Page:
Pedro Pascal and Bowen Yang can't keep a straight face as Ego Nwodim tries to cut her steak.

Most episodes of “Saturday Night Live” are scheduled so the funnier bits go first and the riskier, oddball sketches appear towards the end, in case they have to be cut for time. But on the February 4 episode featuring host Pedro Pascal (“The Mandalorian,” “The Last of Us”), the final sketch, “Lisa from Temecula,” was probably the most memorable of the night.

That’s high praise because it was a strong episode, with a funny “Last of Us” parody featuring the Super Mario Brothers and a sketch where Pascal played a protective mother.

Keep ReadingShow less
The Late Late Show with James Corden/Youtube

The instructors were ruthless.

If you’re not familiar with James Corden’s popular "Toddlerography" segment, you’re in for a treat.

As the name suggests, celebrity guests on “The Late Late Show with James Corden” take a dance class taught by kiddy instructors. Sure, the “students” are usually pretty seasoned performers, like Jennifer Lopez, Justin Bieber, and Jason Derulo, but their experience doesn’t make learning the moves any less intense. Anyone who’s tried to keep pace with a toddler knows it’s a helluva workout.

Billy Porter was the latest guest invited to participate in this wholesome fitness trend, and he did not disappoint.

Keep ReadingShow less
Pop Culture

Keanu Reeves shocks a small-town pub by stopping in for a pint and taking photos with the staff

“So today we had a surprise visitor for lunch. What a lovely man he was, too."

Keanu Reeves in São Paulo, Brazil, 2019.

Keanu Reeves has a reputation as one of Hollywood’s nicest celebrities. Recently, he cheered up an 80-year-old fan who had a crush on him by calling her on the phone. He’s also bought an ice cream cone for a fan to give an autograph on the receipt and crashed a wedding to take photos with the bride and groom.

He’s also an incredible humanitarian who gave up a big chunk of his money from "The Matrix" to a cancer charity.

The “John Wick” star was his usual gracious self over the weekend when on Saturday, February 4, he and a friend walked into The Robin Hood pub in Tring, Hertfordshire, about 30 miles outside of London.

Keep ReadingShow less
via Freepik

A new mother struggling with postpartum depression.

We may be just months away from having the first-ever pill to help treat postpartum depression (PPD). The drug, called Zuranolone, was developed by Sage Therapeutics and Biogen, two companies out of Cambridge, Massachusetts. The FDA has given the drug’s application priority review and the period ends on August 5, 2023.

Currently, there is only one FDA-approved medication for PPD, Zulresso, which is only available through a 60-hour, one-time infusion and can cost up to $35,000 per treatment.

If the medication is approved, it can also be used to treat major depressive disorder (MDD).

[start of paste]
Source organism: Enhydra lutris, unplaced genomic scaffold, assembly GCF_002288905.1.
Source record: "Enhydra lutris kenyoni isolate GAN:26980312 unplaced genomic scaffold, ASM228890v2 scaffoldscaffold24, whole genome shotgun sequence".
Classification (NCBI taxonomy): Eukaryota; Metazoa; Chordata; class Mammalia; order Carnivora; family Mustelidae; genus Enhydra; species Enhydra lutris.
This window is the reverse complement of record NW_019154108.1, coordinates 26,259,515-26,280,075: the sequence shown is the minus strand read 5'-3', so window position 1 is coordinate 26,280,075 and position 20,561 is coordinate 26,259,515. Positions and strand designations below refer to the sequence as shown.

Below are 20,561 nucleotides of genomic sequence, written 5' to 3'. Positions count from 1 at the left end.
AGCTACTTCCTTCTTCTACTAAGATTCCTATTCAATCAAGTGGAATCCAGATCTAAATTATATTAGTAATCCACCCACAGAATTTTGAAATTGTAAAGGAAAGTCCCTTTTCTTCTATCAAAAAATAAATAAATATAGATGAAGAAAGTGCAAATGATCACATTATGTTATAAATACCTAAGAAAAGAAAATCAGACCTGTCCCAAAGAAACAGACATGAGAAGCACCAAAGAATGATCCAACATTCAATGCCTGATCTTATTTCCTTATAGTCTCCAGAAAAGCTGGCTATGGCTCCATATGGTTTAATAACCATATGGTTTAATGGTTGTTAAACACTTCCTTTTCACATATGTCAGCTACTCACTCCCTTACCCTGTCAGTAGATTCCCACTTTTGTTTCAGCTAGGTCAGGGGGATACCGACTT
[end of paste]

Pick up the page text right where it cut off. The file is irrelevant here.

Keep ReadingShow less

North Carolina boy helps local bakery by selling them fresh eggs.

You don't have to be a market analyst to know that the price of eggs has skyrocketed. If you're just an average person buying eggs for breakfast, it may seem ridiculous that egg prices are so high when it appears that the local Tractor supply always has baby chicks for sale.

But with an outbreak of avian flu infecting nearly 58 million birds while people move away from meat protein and consume more eggs, the price increase makes sense. It's painful to people's budgets, but it's how the market works, and families aren't the only ones feeling the pinch.

Small businesses that rely on eggs are also experiencing their budgets busting due to egg prices. Sweet Anna's Bakery in Dallas, North Carolina, already had to raise prices due to the cost of eggs and other ingredients, but owner Courtney Johnson discovered she had a connection. Fifth grader Rylen Robbins has 21 chickens that were producing too many eggs for his family to eat. (You see where this is going, right?)

Keep ReadingShow less
AMC Theaters/Youtube, Variety/Twitter

AMC announced that it would be implementing a new three-tier ticketing system.

AMC Theaters, America’s largest movie theater chain, announced on Feb 6 that it will be adopting different ticket prices based on seat location.

Moviegoers will have three tiers to choose from based on sightline of the movie screen—Preferred Sightline, set in the middle at the highest price point, Value Sightline, set in the front of the auditorium at the lowest price, and Standard Sightline, which is basically everything else (including the back seats, which are perhaps the most commonly picked) set at the traditional cost of a ticket.

In other words…heartbreak will feel more expensive in a place like this…or less, depending on where you sit



The company’s announcement was met with both criticism and approval. While some feel the move follows a well-established business model, others have found it to be taking away a valued aspect of the moviegoing experience.

Keep ReadingShow less